by Denice Frohman
Photo by David Evan McDowell
Workshop Title: Defy
Watch the embedded commercial from Nike. Then discuss the general concept behind it and its effectiveness. What is the commercial “selling”? How does it convey its message?
Read “Lady Jordan” by Denice Frohman. When you’re done, briefly discuss the poem. What is the speaker like? And how does the poem reiterate the sentiment of the commercial from Nike?
Say, “Think of a person (not necessarily a woman) who defied expectations in their respective field (not necessarily a sport). Who is this person? Why did they have to defy odds? Take some time to think of all of the specifics as you can.” Then give your students a few moments to brainstorm.
Have your students compose a poem similar in sentiment to “Lady Jordan” in which they focus on a person who defied the expectations that were placed on them. Their poem does not necessarily need to revolve around sports!
When the students are done, have them share their responses with one another.
Area of Focus: Various
This lesson allows students to analyze various concepts and skills, so it is recommended that you have covered several of the “standalone” lessons before assigning this one.
Show your students the following highlight reel of UFC fighter Jon Jones’ career.
Then show your students the following poster. Ask your students, “How does the image tell the ‘story’ of Jon Jones and his career rather than simply just advertising his upcoming fight?” Briefly discuss the poster’s elements that contribute to the story.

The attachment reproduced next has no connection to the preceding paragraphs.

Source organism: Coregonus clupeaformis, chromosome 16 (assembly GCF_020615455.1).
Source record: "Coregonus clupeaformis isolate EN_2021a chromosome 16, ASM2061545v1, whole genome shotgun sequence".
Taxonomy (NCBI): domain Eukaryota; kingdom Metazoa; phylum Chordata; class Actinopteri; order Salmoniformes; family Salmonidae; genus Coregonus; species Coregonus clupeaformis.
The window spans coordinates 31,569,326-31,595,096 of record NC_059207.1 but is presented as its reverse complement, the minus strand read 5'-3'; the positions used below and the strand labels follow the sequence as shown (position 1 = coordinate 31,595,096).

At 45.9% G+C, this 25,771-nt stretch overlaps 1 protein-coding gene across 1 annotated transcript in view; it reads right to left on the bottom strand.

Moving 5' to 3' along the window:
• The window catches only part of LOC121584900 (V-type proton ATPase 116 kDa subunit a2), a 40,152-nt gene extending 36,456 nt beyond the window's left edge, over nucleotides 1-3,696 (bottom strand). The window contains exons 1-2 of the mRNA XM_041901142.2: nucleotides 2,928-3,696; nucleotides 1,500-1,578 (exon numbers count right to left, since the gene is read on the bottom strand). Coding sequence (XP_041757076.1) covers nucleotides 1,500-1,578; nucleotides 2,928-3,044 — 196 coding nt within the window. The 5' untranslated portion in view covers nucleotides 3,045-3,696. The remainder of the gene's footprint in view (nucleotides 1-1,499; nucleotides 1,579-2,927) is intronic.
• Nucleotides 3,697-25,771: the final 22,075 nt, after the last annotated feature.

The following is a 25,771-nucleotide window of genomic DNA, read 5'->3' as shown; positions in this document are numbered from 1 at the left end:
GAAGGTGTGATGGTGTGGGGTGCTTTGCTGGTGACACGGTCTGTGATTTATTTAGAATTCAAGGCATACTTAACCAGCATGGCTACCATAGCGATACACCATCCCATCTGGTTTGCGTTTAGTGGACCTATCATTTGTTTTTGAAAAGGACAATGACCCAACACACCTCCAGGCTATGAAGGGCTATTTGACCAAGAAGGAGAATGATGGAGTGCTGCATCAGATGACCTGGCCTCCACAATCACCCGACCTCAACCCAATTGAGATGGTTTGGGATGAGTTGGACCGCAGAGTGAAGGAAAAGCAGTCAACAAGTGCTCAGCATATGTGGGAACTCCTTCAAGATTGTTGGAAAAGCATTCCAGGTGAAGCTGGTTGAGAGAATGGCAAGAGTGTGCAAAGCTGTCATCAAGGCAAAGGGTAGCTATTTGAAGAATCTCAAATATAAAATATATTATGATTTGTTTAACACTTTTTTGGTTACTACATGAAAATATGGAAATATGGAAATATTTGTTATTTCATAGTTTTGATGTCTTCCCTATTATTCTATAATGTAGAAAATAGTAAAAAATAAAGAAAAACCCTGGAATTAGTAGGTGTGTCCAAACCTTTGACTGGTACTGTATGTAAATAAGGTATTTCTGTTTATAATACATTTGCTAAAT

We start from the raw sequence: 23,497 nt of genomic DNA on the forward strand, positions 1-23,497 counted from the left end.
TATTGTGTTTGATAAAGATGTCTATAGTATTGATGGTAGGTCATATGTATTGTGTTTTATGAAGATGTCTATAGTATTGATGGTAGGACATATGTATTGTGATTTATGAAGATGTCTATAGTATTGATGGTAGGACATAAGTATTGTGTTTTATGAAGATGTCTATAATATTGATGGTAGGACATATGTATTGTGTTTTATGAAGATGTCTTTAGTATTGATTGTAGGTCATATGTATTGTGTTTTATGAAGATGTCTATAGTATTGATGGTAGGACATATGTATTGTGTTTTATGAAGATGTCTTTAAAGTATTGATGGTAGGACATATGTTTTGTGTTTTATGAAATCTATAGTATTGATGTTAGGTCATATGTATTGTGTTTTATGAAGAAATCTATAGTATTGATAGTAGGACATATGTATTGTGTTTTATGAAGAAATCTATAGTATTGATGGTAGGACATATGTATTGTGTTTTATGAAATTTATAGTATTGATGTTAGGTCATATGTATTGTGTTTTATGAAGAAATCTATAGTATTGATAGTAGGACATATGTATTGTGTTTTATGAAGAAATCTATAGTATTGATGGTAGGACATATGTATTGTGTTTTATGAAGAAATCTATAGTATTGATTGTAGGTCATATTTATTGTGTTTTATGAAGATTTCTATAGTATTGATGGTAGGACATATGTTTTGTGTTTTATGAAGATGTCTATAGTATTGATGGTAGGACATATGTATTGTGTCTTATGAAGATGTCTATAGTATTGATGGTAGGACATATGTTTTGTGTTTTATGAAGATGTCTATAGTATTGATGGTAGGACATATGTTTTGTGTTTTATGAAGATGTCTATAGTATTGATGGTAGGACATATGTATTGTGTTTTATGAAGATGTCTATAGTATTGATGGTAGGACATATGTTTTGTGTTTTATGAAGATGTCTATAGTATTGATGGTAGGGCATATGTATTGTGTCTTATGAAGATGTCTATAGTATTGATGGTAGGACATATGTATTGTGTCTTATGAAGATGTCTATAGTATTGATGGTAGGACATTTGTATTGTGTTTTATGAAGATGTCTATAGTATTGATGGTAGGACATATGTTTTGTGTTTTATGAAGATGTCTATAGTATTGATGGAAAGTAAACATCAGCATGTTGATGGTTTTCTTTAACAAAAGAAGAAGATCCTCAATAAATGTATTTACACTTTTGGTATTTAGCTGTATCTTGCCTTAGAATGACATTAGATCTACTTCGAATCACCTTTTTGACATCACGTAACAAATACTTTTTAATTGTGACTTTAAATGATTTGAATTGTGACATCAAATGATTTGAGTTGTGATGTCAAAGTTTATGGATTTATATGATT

Read “Lady Jordan” by Denice Frohman. As you’re reading, have your students pay attention to the “story” that is told through the poem, a story that extends beyond the scope of the poem itself.
Have your students go through the following document and go over the instructions with them. In this assignment, your students are going to create a “sports poster” that captures the messages and themes of the poem.
Show a few more examples before your students get started. Prompt them to discuss the different design elements that contribute to the “story” of each of the posters.
When you’ve gone through the examples, give your students time to work.
When your students are done, have them share their posters with the rest of the group and have your students try to determine the intentions behind the posters’ design elements.
- Children / Youth
- Community / Culture
- Gender / Gender Identity / Gender Expression / Sexism
- Figurative Language
- Selection of Detail